The thought of losing a child is daunting. The responsibility assigned to law enforcement to find a missing child weighs heavily, with the citizens scrutinizing the safety of their community while providing assistance to a family that suffers the loss. At some point, these cases may seem like a dead-end. In such instances, the National Center for Missing & Exploited Children (NCMEC) extends their helping hand and supports law enforcement agencies in their investigation
To help understand the process and familiarize with the available resources and support that law enforcement can access in such cases, Carol Schweitzer joins Justice Clearinghouse on this course. With her Master’s degree in Forensic Psychology, Carol is the Supervisor of the Forensic Services Unit (FSU) for the National Center for Missing & Exploited Children. The FSU assists law enforcement to resolve cases related to missing children, child homicide, and unidentified deceased child cases.
Carol takes some time off her busy day to talk to us about available resources, strategies, and advanced forensic techniques to develop valuable leads in missing children cases. Some of the specifics she discussed are:
- A summary of what the National Center for Missing & Exploited Children (NCMEC) is and it’s mission.
- A brief background of NCMEC's Forensic Services Unit (FSU), the services they provide, the organizational structure, their operations, and case management workflow.
A drill down of the specific processes involved in cases that comprise of:
- Gathering information through the Project ALERT Consultants (PAC) who coordinate with investigating agencies and assist them in collecting and compiling case materials.
- Missing person searches through the NCMEC missing children database and two other major databases, the National Missing and Unidentified Persons System (NamUs) and the National Crime Information Center (NCIC) Offlines.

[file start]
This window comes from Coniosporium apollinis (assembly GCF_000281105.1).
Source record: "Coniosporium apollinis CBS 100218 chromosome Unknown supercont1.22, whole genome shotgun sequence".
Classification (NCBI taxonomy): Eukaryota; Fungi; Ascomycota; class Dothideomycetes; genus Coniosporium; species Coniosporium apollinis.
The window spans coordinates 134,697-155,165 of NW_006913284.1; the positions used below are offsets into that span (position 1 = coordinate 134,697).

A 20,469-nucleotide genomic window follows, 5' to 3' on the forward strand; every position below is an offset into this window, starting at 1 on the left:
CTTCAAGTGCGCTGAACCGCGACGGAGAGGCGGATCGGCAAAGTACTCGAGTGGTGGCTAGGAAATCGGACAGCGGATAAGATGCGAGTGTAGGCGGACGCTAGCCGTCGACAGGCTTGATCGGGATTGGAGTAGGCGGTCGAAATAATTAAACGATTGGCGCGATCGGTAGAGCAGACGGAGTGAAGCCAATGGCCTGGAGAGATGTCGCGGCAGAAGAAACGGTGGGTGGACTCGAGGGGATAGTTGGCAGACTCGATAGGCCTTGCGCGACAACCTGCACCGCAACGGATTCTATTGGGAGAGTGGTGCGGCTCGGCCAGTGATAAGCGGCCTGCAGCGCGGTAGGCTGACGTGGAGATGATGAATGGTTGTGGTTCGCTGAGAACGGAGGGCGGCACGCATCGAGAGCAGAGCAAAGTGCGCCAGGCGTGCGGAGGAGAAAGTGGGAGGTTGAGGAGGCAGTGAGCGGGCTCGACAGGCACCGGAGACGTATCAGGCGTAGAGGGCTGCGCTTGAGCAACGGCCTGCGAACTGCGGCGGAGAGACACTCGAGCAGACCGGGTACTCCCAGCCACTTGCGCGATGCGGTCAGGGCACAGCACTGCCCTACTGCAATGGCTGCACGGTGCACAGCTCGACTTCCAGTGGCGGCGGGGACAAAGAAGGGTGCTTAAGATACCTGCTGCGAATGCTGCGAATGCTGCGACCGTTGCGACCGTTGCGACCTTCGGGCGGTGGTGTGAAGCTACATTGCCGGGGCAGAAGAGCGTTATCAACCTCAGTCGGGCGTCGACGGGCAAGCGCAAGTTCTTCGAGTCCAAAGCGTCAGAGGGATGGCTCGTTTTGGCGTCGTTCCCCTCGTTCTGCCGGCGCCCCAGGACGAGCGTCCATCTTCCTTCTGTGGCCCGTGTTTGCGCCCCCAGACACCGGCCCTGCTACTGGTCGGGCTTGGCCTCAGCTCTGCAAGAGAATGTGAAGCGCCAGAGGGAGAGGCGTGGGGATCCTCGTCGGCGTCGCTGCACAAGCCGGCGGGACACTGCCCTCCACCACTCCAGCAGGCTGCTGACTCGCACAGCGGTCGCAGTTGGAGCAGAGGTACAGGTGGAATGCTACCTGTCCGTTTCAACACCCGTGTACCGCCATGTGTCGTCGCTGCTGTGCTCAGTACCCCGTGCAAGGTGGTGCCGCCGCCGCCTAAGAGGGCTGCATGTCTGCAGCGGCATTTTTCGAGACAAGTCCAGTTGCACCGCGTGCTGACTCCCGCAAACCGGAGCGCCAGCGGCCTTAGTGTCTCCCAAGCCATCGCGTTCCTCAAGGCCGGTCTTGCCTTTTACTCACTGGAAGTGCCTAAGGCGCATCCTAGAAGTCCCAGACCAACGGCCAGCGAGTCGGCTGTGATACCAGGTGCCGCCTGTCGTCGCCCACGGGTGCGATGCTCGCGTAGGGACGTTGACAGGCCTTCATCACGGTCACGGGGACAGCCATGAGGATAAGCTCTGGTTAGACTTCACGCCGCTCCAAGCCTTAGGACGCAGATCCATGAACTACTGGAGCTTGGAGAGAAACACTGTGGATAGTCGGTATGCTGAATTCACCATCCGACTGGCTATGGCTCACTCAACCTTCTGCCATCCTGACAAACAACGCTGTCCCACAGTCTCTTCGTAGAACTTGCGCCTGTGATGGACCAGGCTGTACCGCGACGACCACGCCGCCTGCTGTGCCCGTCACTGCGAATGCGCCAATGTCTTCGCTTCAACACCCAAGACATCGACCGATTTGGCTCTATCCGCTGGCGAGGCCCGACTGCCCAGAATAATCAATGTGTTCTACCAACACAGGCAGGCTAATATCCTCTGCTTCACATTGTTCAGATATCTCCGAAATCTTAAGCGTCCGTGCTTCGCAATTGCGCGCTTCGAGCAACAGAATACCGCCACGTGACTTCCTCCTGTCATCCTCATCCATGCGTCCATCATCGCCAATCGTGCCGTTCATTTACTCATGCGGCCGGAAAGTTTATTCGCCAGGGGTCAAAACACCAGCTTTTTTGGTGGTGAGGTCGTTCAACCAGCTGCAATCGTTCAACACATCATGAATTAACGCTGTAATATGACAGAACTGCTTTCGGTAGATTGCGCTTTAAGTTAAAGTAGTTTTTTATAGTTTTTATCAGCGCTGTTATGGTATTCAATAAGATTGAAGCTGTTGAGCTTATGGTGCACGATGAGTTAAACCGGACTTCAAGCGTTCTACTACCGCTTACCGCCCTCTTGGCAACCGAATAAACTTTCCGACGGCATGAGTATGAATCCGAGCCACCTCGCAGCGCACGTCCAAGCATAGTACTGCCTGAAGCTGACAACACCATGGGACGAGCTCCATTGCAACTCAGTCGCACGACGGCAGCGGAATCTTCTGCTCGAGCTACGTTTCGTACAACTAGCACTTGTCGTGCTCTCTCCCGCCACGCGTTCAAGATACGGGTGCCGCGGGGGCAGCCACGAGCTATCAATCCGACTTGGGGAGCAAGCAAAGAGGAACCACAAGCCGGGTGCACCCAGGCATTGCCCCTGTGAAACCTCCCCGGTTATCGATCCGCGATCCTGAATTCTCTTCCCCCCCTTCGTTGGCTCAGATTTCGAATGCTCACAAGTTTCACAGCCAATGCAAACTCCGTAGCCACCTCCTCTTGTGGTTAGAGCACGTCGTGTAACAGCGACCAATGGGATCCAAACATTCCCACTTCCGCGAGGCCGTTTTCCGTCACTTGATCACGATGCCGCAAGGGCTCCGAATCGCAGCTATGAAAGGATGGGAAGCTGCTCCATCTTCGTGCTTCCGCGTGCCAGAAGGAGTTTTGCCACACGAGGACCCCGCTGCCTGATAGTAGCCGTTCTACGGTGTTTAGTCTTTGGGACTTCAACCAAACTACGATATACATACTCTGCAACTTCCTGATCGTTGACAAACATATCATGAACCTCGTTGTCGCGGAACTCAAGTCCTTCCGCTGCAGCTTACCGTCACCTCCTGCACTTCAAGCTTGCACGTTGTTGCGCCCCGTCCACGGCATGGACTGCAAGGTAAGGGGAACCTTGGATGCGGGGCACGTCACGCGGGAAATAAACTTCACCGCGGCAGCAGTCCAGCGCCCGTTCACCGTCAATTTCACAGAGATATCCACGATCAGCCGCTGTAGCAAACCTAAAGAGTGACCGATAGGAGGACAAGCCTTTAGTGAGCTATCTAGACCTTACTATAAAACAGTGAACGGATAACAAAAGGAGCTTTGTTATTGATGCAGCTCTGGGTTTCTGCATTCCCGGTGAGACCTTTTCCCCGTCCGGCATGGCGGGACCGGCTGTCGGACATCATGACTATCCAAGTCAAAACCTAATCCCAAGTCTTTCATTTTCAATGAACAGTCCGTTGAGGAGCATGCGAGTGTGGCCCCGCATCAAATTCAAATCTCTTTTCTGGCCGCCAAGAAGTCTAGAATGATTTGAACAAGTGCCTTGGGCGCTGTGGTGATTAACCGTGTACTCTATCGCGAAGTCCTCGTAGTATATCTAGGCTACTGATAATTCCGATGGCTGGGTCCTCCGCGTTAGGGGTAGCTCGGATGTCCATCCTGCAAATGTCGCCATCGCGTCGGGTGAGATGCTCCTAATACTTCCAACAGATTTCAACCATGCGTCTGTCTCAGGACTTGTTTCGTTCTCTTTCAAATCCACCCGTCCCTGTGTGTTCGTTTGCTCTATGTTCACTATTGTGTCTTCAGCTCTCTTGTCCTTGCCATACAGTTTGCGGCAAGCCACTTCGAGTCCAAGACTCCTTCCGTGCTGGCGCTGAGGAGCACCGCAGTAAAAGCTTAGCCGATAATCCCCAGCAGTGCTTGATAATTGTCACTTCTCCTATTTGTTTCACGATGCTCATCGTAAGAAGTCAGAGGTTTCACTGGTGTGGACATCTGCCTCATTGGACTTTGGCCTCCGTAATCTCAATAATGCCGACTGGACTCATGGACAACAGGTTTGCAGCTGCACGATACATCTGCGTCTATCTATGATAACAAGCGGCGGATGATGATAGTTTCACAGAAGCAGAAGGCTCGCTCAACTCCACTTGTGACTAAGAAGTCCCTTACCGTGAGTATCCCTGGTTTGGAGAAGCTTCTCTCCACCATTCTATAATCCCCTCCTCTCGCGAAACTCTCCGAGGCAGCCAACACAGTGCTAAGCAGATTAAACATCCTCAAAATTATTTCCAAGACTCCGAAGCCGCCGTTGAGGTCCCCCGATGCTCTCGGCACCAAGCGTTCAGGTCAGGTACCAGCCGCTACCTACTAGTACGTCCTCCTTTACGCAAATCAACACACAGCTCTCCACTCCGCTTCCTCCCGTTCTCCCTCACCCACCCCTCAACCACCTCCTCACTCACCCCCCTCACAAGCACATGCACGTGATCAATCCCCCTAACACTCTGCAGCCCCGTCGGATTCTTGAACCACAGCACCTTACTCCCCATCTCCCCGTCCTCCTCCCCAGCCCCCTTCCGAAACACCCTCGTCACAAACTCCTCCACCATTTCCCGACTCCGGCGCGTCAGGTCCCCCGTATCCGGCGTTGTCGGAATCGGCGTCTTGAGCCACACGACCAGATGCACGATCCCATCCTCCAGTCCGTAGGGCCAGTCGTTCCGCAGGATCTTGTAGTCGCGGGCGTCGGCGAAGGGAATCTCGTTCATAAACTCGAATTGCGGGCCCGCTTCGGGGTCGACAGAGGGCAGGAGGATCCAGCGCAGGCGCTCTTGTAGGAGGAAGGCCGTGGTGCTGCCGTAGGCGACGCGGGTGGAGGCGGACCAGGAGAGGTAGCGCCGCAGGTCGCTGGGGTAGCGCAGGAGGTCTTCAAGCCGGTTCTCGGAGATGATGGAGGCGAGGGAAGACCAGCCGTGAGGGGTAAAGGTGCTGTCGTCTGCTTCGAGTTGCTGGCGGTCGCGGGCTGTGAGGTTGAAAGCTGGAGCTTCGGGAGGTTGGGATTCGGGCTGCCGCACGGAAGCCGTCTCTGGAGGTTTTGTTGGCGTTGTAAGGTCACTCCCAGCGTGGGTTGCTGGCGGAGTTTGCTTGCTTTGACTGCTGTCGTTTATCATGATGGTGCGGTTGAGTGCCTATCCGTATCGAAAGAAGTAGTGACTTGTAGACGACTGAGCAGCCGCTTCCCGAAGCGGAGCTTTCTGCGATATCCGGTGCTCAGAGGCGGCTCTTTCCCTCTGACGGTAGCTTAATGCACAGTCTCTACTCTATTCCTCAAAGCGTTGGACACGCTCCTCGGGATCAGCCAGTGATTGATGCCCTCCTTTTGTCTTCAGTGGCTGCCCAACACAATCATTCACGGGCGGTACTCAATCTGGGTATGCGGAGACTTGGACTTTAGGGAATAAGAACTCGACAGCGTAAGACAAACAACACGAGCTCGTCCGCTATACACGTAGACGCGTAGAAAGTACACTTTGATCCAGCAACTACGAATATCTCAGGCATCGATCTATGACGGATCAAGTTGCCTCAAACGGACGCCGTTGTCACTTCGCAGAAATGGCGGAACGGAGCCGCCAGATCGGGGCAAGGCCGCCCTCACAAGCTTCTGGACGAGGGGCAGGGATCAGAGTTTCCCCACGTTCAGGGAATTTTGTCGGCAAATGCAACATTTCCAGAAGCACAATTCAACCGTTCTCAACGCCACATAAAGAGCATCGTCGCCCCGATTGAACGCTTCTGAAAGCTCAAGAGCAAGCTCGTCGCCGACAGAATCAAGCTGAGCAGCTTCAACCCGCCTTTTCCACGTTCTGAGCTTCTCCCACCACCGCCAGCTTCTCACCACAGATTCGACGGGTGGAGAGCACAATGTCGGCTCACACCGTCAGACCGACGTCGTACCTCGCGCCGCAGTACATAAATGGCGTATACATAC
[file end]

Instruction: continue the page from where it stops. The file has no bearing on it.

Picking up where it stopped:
- Facilitating biometric technical assistance from obtaining dentals, DNA, and fingerprints to exhumation technical assistance and coordinating with partner laboratories and service providers.
- The various procedures involved from age progression, forensic imaging through facial reconstruction (soft tissue and skull, 2D and 3D) to putting these information out for public exposure through poster/photo distribution and social media presence.
- Lead development where the Case Analysis Unit reviews all information gathered, highlights the most pertinent pieces of information, evidence and leads, and liaises with federal agencies when needed.
- The advanced forensic technologies like Phenotype testing, pollen analysis, and genetic genealogy performed through forensic partners.
- The important background task of providing family and victim support through trying times.
- Recovery identification showing the NCMEC's success in resolving such cases.
During the Q&A segment, Carol shed light on the attendee's inquiries on:
- The platform used to create a map database
- Working on cases across borders (US and Mexico)
- Review and validation of entries in missing persons databases
- The costs involved with the partner laboratories and service providers
- Common characteristics of the cases
- The leads management systems used by NCMEC
- Resources on best practices for missing persons cases